Learn to Use Your Abdominal Muscles to Protect Your Spine
When your abdominal muscles are working properly they provide essential protection for your spine. Sadly, this is not the case for many people. I see this in the large number of troublesome backs that come through my office.
There are four layers of abdominal muscles. The deep layers are among the most important for stabilizing the lower back. These muscles are all too often weak and uncoordinated.
Sit-ups and crunches exercise primarily the more superficial layer of these core muscles. Sometimes these muscles are strong but without the deep abdominal muscles functioning properly your spine is at risk.
It takes more than sit ups to properly strengthen and coordinate all layers of your abdominal muscles. For maximum protection of your back seek coaching on how to strengthen and coordinate all the abdominal and other core muscles that stabilize the spine. read more…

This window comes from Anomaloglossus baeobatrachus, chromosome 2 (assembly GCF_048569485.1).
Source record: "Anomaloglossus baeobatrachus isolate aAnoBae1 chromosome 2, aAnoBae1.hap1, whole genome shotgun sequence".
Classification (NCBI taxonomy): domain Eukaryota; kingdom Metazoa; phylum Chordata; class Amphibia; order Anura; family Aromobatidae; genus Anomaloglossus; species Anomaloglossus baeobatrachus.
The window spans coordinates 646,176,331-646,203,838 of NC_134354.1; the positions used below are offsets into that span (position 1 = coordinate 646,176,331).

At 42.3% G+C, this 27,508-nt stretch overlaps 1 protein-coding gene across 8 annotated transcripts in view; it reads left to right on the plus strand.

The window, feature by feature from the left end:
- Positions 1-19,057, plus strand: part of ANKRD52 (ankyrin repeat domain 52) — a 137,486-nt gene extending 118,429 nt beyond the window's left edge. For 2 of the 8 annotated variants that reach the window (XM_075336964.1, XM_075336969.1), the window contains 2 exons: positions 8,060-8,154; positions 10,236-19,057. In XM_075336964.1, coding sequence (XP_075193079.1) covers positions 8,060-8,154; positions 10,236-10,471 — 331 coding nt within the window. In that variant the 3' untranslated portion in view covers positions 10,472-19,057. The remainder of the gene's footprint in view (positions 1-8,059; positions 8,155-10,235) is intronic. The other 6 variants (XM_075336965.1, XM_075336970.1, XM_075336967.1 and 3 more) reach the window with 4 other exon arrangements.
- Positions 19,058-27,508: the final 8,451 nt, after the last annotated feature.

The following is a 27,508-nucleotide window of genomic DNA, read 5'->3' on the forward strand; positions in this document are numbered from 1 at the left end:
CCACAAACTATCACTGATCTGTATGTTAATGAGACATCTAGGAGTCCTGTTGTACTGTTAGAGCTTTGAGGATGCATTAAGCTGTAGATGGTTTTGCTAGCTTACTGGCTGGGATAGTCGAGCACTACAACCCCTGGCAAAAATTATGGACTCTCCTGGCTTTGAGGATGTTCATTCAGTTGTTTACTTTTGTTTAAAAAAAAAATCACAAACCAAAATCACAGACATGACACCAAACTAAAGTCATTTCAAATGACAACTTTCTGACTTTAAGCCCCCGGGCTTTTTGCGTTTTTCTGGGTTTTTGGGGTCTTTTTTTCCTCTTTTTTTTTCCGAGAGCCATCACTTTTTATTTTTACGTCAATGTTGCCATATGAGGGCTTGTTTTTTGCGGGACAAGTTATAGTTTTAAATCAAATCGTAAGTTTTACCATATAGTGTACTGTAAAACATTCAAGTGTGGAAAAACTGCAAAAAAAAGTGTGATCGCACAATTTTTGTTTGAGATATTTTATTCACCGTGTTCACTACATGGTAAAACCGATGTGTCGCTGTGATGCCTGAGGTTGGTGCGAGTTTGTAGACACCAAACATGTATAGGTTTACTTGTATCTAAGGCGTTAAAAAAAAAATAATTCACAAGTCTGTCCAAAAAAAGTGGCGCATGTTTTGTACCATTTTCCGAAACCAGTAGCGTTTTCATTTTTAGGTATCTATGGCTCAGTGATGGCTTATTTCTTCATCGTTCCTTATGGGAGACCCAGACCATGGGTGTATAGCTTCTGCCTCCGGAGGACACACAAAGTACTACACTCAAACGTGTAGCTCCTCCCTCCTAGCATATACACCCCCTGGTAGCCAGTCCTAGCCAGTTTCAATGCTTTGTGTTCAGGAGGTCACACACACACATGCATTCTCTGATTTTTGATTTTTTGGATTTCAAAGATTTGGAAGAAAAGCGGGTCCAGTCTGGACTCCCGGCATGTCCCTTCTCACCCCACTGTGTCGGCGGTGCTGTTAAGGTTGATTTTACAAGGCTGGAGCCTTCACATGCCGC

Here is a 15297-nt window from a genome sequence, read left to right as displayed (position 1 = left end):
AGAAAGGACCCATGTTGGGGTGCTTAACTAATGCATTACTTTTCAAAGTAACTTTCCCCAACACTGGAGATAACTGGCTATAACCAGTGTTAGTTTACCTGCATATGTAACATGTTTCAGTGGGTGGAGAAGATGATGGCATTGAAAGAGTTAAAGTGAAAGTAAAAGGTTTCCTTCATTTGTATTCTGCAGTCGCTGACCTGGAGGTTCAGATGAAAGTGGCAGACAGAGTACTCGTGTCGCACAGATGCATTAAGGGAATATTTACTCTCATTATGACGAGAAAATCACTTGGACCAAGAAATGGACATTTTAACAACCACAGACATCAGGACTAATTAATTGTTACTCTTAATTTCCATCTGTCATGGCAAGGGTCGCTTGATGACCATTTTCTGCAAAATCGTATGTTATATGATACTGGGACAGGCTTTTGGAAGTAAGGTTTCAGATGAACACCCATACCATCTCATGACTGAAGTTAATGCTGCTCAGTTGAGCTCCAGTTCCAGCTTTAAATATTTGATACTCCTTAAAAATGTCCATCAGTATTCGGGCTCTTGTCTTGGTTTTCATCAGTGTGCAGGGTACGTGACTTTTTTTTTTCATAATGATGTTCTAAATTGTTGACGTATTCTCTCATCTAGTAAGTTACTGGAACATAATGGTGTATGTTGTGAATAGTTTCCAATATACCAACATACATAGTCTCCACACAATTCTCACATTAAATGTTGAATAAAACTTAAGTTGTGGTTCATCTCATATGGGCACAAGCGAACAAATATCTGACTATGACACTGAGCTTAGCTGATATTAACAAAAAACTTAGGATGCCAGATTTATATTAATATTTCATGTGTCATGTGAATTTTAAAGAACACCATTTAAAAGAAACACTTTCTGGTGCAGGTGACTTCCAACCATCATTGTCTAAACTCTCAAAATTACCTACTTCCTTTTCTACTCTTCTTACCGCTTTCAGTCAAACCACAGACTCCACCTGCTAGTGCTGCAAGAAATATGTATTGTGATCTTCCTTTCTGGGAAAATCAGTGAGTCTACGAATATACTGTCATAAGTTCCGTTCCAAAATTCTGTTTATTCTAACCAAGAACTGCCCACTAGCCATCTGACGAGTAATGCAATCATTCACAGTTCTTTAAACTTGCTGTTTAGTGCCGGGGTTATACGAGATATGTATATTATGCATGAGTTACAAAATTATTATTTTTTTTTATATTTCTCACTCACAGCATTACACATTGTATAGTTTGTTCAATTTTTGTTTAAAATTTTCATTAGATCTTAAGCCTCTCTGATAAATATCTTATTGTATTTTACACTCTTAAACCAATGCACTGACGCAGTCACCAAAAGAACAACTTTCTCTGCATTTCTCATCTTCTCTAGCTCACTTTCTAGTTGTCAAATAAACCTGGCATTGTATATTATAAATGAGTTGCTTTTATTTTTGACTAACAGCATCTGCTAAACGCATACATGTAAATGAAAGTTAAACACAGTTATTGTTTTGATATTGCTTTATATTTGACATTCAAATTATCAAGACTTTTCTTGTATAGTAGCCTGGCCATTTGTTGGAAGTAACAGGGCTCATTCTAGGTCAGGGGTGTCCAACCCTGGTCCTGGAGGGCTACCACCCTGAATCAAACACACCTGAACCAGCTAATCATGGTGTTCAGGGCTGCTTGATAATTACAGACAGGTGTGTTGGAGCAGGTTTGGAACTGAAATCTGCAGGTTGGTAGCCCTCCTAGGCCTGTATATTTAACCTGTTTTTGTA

How to Stretch the Adductor (Groin) Muscles
Why stretch the adductor muscles?
The adductor muscles are a group of five muscles with their bulk on the inside (medial side) of the thigh. They are commonly referred to as the groin muscles. They attach to the pubic and ischial (sit bone) part of the pelvis. Their function is to prevent the thigh from slipping outwards. They pull the thigh in, toward the midline of the body. This movement occurs at the hip joint. One of the adductor muscles also crosses the knee joint. These muscles, in coordination with the other thigh muscles, work hard to stabilize and protect the pelvis, hip and knee.